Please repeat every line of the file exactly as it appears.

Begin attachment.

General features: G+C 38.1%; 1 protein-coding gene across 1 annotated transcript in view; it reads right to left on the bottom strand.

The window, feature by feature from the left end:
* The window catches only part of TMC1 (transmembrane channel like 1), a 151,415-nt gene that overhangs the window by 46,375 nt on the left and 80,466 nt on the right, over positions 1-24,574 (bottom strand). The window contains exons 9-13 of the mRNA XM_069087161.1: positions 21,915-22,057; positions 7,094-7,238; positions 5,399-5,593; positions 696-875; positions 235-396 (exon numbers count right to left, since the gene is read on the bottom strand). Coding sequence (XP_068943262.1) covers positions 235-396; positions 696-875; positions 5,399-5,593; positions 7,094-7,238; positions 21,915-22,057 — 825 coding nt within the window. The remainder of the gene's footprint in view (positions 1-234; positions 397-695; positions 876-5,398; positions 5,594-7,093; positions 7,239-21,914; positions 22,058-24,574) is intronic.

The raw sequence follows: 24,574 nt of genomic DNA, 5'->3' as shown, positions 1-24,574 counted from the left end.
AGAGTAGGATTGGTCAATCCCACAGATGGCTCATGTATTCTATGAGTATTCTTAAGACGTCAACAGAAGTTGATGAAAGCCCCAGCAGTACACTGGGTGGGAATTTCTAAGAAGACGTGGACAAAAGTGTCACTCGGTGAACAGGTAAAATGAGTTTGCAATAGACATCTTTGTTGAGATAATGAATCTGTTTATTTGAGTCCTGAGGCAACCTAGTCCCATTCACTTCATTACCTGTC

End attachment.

General features: G+C 38.1%; 1 protein-coding gene across 1 annotated transcript in view; it reads right to left on the bottom strand.

The window, feature by feature from the left end:
* The window catches only part of TMC1 (transmembrane channel like 1), a 151,415-nt gene that overhangs the window by 46,375 nt on the left and 80,466 nt on the right, over positions 1-24,574 (bottom strand). The window contains exons 9-13 of the mRNA XM_069087161.1: positions 21,915-22,057; positions 7,094-7,238; positions 5,399-5,593; positions 696-875; positions 235-396 (exon numbers count right to left, since the gene is read on the bottom strand). Coding sequence (XP_068943262.1) covers positions 235-396; positions 696-875; positions 5,399-5,593; positions 7,094-7,238; positions 21,915-22,057 — 825 coding nt within the window. The remainder of the gene's footprint in view (positions 1-234; positions 397-695; positions 876-5,398; positions 5,594-7,093; positions 7,239-21,914; positions 22,058-24,574) is intronic.

The raw sequence follows: 24,574 nt of genomic DNA, 5'->3' as shown, positions 1-24,574 counted from the left end.
AGAGTAGGATTGGTCAATCCCACAGATGGCTCATGTATTCTATGAGTATTCTTAAGACGTCAACAGAAGTTGATGAAAGCCCCAGCAGTACACTGGGTGGGAATTTCTAAGAAGACGTGGACAAAAGTGTCACTCGGTGAACAGGTAAAATGAGTTTGCAATAGACATCTTTGTTGAGATAATGAATCTGTTTATTTGAGTCCTGAGGCAACCTAGTCCCATTCACTTCATTACCTGTC